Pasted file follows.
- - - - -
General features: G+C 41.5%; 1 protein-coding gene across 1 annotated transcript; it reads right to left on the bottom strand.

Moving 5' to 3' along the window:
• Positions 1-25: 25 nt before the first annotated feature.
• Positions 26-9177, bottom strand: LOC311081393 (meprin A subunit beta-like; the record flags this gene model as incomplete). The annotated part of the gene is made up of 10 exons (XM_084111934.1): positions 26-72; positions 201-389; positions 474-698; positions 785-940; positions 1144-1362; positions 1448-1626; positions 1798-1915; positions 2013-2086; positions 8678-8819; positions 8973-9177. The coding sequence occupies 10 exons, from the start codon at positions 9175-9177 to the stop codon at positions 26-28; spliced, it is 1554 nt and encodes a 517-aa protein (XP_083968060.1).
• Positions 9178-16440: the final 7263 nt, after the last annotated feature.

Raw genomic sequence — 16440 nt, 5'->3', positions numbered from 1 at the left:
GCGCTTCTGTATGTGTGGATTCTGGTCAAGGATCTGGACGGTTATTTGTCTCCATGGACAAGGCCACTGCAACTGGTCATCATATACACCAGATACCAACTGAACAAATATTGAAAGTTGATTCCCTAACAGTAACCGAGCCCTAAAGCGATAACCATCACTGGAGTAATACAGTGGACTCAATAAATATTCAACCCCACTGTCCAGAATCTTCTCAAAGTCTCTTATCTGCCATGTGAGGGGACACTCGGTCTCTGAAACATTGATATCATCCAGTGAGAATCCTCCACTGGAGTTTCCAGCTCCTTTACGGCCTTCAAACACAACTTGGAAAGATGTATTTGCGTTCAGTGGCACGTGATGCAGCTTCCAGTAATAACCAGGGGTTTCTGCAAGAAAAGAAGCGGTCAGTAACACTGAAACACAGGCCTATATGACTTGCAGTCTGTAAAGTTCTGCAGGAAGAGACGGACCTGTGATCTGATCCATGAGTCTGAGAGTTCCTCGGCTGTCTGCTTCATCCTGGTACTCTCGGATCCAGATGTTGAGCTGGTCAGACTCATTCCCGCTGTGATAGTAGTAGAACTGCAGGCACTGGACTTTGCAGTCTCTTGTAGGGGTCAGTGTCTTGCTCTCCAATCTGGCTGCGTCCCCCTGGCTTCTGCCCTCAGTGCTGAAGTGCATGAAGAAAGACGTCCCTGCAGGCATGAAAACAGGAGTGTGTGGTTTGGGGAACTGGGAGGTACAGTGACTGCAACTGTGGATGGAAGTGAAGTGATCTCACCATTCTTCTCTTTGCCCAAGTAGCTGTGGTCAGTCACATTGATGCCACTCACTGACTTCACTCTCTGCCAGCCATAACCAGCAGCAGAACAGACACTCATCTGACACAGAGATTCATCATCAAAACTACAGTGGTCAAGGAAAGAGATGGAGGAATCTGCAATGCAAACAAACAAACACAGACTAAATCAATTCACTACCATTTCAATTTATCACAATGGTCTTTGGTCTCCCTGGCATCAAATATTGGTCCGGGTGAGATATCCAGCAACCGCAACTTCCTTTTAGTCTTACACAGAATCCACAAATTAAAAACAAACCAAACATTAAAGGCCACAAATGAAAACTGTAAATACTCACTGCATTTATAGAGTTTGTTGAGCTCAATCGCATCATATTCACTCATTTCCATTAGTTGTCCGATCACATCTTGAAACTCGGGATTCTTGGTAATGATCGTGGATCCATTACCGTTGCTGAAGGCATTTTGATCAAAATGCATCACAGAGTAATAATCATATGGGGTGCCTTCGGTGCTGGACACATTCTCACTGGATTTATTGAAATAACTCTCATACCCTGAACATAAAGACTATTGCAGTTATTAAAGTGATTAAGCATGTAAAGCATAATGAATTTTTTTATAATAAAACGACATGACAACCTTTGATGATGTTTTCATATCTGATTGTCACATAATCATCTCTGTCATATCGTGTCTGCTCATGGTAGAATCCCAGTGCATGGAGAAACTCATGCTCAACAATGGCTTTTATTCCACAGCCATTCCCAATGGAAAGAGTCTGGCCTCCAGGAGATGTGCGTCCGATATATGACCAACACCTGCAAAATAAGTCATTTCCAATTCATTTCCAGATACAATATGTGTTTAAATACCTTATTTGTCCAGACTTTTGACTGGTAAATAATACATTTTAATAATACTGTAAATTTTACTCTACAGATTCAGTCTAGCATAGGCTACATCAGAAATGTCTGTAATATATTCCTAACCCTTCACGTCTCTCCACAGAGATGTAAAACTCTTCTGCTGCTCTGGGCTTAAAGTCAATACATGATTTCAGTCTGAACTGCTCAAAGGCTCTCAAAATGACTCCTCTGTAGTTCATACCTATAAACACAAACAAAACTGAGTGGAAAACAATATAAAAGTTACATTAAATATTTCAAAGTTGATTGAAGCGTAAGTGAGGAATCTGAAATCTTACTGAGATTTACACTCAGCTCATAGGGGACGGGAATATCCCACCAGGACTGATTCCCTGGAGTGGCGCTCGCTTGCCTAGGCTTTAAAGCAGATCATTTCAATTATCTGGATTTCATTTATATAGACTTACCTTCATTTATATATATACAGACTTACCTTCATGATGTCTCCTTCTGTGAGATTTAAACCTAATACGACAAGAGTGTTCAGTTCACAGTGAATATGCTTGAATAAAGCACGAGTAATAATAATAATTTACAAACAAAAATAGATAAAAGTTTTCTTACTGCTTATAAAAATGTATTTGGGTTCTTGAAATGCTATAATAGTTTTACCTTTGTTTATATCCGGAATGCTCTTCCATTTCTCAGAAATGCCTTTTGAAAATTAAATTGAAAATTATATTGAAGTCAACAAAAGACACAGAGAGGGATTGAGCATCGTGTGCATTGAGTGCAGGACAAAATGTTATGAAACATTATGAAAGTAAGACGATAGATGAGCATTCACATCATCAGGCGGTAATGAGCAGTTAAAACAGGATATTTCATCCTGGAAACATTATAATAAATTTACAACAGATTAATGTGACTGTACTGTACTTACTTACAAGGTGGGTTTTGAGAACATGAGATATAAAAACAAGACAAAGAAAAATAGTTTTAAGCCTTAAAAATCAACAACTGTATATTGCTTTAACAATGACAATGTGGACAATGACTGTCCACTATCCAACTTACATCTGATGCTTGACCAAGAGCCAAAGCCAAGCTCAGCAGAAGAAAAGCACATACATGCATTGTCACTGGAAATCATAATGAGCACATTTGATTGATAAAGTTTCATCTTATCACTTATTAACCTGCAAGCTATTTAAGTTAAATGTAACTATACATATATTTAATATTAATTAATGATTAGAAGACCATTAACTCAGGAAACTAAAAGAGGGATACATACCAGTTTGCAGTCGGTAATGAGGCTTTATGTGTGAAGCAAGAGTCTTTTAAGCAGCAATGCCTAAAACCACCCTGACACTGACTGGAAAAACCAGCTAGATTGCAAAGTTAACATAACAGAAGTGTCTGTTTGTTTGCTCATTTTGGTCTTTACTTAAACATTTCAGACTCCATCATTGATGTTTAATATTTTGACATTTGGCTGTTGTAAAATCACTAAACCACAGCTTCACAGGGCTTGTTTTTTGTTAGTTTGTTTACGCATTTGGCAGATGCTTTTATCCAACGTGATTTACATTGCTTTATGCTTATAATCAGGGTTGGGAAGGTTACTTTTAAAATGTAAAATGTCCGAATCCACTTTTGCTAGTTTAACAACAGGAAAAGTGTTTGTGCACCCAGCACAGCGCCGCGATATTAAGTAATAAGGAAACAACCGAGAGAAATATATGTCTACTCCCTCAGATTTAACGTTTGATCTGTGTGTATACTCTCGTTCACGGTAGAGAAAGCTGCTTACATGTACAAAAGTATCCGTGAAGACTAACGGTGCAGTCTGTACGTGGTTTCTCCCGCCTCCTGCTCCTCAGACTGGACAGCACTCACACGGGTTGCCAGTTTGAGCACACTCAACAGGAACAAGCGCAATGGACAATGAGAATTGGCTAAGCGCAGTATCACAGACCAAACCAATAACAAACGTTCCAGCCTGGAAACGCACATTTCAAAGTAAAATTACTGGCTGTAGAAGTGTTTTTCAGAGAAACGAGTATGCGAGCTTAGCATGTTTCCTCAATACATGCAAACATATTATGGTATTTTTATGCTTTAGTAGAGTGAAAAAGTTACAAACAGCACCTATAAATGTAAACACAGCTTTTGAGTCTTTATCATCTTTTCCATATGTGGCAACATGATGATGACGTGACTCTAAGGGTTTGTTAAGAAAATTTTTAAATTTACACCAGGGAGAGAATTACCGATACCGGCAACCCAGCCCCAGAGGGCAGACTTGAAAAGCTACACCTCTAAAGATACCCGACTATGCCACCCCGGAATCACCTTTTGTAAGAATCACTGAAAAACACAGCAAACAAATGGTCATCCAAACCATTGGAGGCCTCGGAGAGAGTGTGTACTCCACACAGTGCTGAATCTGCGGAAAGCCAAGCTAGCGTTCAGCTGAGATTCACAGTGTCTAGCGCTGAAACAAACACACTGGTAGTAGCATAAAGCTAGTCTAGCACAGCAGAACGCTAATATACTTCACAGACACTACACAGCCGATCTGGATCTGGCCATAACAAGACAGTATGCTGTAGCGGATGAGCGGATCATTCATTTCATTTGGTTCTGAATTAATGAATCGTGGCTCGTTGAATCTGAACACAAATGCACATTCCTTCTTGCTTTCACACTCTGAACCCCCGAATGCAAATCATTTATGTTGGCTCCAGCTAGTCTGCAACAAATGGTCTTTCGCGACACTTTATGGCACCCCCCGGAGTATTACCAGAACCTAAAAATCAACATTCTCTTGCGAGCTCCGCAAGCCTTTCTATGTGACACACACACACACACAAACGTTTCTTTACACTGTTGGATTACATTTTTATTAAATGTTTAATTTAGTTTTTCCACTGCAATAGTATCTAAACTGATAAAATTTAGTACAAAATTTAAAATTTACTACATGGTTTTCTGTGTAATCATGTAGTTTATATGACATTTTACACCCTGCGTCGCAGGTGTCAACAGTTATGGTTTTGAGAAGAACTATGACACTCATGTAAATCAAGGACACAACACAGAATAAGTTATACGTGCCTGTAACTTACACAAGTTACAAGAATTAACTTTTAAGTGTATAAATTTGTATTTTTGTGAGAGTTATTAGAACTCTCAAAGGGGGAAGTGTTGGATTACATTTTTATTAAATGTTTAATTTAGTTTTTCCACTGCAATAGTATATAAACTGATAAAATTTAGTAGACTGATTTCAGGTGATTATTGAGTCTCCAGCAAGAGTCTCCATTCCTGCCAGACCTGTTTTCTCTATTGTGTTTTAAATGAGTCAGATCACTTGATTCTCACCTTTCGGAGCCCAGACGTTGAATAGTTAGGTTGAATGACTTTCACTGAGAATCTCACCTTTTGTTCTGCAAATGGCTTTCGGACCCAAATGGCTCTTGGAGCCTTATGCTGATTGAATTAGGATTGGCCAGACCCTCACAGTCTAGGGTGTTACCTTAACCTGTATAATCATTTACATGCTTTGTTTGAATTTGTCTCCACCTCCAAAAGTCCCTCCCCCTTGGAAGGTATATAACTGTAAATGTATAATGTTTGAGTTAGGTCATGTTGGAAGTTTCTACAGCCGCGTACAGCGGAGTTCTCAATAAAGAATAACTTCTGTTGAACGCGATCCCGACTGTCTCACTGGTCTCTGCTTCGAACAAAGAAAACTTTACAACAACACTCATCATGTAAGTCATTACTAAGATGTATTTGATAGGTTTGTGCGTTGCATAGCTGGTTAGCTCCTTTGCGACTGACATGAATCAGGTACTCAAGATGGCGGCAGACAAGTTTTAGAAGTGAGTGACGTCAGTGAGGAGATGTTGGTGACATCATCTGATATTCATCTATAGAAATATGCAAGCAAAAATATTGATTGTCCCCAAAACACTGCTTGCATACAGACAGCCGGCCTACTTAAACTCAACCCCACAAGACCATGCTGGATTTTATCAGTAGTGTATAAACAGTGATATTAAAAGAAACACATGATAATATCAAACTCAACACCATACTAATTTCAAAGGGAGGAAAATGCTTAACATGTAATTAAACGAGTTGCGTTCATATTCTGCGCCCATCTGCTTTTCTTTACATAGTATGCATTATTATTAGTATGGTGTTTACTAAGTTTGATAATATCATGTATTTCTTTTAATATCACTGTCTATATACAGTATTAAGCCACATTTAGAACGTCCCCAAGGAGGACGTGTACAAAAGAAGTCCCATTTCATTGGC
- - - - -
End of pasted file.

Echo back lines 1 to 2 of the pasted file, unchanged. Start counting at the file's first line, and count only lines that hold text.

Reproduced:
General features: G+C 41.5%; 1 protein-coding gene across 1 annotated transcript; it reads right to left on the bottom strand.

Moving 5' to 3' along the window: